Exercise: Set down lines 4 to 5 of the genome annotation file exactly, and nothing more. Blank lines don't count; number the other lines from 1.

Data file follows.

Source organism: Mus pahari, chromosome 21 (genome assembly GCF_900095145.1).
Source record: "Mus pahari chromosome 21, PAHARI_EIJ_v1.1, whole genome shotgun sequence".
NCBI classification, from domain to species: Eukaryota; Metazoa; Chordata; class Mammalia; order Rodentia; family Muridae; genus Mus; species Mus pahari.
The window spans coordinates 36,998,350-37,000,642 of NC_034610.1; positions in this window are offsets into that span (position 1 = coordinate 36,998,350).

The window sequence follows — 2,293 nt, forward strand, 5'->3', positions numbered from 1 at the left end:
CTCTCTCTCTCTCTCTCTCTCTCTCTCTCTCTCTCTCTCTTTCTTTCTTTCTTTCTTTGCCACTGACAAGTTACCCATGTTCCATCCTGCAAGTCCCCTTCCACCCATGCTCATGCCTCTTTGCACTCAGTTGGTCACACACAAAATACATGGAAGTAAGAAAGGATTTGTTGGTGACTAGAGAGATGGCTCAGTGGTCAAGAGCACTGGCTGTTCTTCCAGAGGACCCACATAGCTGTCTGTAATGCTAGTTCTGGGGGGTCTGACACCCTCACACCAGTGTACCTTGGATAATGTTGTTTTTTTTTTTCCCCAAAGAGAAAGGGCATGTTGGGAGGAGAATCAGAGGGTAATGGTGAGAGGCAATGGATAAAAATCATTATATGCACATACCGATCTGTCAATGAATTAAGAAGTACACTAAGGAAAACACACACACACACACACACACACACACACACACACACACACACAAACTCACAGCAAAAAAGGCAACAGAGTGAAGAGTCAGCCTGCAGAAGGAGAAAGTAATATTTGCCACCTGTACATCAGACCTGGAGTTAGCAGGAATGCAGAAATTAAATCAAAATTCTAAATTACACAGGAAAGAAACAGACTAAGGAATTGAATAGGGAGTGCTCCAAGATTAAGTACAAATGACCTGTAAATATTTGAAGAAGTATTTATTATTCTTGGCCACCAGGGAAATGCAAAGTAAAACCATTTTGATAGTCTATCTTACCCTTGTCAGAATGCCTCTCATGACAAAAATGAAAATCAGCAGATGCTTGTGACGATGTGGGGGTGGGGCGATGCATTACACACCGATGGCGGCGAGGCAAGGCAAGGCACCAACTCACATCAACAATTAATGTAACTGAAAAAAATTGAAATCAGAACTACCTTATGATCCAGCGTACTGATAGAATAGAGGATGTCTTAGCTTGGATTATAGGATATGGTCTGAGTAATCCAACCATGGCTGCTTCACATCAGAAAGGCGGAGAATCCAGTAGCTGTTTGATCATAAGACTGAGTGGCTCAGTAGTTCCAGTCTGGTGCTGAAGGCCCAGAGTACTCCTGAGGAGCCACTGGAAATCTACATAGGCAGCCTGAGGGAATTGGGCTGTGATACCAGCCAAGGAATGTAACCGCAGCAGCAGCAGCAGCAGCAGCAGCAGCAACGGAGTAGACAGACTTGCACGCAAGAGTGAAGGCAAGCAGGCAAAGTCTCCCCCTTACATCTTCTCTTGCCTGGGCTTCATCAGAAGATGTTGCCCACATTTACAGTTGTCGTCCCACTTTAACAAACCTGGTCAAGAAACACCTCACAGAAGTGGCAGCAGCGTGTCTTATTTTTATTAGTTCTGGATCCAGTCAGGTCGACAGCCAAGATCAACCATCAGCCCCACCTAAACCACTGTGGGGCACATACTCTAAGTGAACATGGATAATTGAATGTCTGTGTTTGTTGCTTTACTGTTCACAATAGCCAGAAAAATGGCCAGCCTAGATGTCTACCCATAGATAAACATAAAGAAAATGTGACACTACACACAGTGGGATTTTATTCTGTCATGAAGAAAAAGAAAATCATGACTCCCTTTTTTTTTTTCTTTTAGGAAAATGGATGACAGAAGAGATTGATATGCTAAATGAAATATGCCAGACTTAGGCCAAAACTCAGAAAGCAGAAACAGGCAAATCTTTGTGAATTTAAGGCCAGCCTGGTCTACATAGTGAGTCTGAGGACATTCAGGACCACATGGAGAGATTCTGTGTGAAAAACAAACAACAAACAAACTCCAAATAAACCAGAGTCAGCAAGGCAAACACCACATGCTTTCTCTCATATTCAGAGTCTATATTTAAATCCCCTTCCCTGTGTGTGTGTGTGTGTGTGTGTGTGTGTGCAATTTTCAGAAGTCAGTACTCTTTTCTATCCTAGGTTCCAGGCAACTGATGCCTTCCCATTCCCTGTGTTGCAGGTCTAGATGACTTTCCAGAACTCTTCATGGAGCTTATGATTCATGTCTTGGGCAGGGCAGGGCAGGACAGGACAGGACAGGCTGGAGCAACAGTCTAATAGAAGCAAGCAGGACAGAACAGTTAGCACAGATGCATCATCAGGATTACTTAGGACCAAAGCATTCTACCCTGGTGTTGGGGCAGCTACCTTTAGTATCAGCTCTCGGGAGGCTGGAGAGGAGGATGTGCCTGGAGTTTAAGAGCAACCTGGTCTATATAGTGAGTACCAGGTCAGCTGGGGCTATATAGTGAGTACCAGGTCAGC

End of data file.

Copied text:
The window spans coordinates 36,998,350-37,000,642 of NC_034610.1; positions in this window are offsets into that span (position 1 = coordinate 36,998,350).

The window sequence follows — 2,293 nt, forward strand, 5'->3', positions numbered from 1 at the left end: